I decided to adopt rechargeable AA batteries only recently. I admit that I’ve always having sort of a bias against rechargeables. After having worked with them for a few months I’ve gained a whole new perspective and confidence and in them. Let’s talk about why.
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Intro to Rechargeable Batteries
I was skeptical about rechargeable batteries because…well, I don’t actually remember why. I’ve always had this notion that they aren’t “as good” as non-rechargeable batteries. But I noticed a few things. First, I thought about my iPhone. I’ve had my iPhone for over four years. Despite getting drained and charged a minimum of almost 1,500 times (that’s once a day for four years, and an estimate that errs strongly on the low side), the battery still works just fine. Battery technology really has come a long way in the last decade.
As another anecdotal example, I noticed a friend’s vaping apparatus as he changed the batteries one day. Immediately I realized his batteries are
18650s 14500s – a rechargeable AA that runs on a higher voltage (thank you to the individual who corrected me on that). A lot of the flashlights I reviewed last year will run on AAs or 14500s, with 14500s offering much brighter outputs. I asked him how long his batteries last before no longer accepting a charge. He has been vaping for two years on the same two batteries and trust me – they get a workout.
Finally, in 2019 I got really serious about selecting an EDC flashlight and began my search in earnest. I began scouring the internet for everything I could learn about compact flashlights. One thing I began to realize is that a ton of reviewers on YouTube reviewing flashlights used rechargeable batteries. Most of these guys are way, way more in the weeds than I am. If the experts are all using and recommending rechargeables, that’s probably a clue.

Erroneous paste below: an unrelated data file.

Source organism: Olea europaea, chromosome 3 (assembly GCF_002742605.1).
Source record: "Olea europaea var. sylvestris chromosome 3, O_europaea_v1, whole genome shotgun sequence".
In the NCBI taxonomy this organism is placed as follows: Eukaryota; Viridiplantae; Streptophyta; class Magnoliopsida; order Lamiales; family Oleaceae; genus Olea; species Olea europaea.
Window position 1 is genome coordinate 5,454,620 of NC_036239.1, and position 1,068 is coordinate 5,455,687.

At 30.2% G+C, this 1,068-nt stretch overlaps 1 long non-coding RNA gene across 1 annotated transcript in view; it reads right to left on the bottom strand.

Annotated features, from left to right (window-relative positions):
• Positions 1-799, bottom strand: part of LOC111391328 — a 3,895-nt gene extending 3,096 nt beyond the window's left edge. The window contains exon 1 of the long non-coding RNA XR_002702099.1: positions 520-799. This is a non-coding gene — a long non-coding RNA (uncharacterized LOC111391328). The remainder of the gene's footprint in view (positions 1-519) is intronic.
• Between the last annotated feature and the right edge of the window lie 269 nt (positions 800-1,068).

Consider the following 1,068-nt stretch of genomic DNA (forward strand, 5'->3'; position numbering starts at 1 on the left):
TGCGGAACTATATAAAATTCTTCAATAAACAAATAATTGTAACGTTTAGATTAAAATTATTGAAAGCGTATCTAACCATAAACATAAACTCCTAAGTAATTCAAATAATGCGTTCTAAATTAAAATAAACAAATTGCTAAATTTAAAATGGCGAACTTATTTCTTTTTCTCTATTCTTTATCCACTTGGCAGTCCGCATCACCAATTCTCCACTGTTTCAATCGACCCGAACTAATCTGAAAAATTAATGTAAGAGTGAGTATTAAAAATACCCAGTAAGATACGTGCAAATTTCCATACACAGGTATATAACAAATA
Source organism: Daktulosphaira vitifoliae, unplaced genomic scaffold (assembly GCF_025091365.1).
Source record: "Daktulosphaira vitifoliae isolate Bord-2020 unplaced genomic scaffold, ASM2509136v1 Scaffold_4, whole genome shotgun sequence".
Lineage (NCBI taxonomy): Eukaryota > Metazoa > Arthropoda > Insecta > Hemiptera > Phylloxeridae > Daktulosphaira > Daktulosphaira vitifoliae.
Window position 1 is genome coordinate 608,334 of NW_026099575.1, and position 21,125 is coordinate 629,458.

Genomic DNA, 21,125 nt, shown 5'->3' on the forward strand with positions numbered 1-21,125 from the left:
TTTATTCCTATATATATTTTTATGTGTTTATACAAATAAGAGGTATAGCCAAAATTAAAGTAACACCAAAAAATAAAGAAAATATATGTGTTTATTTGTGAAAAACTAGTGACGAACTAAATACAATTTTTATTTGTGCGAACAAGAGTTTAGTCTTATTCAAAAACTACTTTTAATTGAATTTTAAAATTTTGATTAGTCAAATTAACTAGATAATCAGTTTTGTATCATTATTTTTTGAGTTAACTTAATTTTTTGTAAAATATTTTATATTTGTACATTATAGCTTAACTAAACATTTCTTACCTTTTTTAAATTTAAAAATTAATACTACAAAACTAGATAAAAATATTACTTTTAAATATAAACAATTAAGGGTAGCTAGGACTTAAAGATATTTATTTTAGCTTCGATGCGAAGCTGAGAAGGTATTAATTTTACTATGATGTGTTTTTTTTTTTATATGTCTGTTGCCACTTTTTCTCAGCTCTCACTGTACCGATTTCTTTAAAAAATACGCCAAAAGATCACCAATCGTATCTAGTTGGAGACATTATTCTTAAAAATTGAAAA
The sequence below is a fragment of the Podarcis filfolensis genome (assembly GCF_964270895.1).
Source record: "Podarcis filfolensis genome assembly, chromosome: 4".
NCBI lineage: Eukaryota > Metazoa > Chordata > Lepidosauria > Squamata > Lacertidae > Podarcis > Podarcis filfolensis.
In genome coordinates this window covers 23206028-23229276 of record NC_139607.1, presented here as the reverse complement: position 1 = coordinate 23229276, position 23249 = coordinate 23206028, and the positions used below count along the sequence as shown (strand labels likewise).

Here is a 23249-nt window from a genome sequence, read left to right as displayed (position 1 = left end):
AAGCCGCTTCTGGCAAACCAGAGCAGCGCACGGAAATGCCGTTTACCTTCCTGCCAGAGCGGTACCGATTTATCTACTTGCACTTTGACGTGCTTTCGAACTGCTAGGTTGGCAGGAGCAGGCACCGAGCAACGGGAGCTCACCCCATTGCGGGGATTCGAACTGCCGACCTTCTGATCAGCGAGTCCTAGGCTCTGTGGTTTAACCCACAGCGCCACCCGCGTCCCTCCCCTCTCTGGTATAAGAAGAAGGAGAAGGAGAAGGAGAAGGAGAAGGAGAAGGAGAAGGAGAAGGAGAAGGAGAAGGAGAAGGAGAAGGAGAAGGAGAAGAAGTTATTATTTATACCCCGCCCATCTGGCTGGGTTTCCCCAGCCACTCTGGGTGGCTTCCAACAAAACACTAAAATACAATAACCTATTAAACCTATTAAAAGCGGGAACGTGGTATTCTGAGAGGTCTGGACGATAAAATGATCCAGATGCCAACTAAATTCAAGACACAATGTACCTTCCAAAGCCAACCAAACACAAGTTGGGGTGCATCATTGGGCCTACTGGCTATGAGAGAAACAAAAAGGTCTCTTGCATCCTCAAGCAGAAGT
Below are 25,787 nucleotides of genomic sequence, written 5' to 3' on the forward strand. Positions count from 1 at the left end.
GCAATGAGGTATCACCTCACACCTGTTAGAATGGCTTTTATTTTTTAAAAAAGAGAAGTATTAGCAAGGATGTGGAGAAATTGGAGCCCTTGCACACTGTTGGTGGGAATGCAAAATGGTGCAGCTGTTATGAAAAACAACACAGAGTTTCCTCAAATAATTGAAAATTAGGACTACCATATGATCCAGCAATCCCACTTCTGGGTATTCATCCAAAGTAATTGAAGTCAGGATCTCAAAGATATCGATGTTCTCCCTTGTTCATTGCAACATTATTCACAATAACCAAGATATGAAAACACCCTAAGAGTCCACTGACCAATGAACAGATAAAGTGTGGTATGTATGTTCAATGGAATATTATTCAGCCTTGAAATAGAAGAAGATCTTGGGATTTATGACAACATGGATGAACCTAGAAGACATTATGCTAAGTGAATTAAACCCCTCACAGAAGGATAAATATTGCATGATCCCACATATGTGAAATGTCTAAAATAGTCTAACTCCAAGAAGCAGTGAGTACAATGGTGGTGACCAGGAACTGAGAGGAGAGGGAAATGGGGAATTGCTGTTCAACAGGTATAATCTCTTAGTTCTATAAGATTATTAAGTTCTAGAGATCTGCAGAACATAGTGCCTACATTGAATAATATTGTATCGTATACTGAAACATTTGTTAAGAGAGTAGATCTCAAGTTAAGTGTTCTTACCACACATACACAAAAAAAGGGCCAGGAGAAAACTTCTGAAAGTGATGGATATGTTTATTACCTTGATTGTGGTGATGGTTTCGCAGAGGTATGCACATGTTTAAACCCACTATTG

So, I went out and ordered a simple set of Eneloop Pro batteries and a charger. They have completely changed my outlook on the purchase, use, and storage of batteries. I’m going to give you my best arguments for at least checking out rechargeable batteries. But first I’m going to talk quickly about Eneloop batteries. Eneloop batteries are widely regarded as some of the best rechargeable AA batteries available. They also make AAAs, and the charger I have will charge either AA or AAA. This article will focus on the AA version.
There are basically three battery chemistries out there for AAs: alkaline, lithium, and nickel metal-hydride (Ni-MH). Alkaline batteries are your standard Duracell or Energizer batteries. I generally recommend against using alkaline batteries for preparedness/emergency/defense purposes. Alkaline batteries suffer from drain and power output starts to reduce really, really quickly, causing lights to begin to go dim. Alkaline batteries are also very likely to leak, ruining your expensive flashlight.
Lithium batteries are outstanding. They outperform alkalines in almost every meaningful way. I still use a number of lithium batteries and I will talk about that more at the end of the article. Lithium batteries hold more power, provide a near-constant output until they are dead. Importantly, they don’t leak.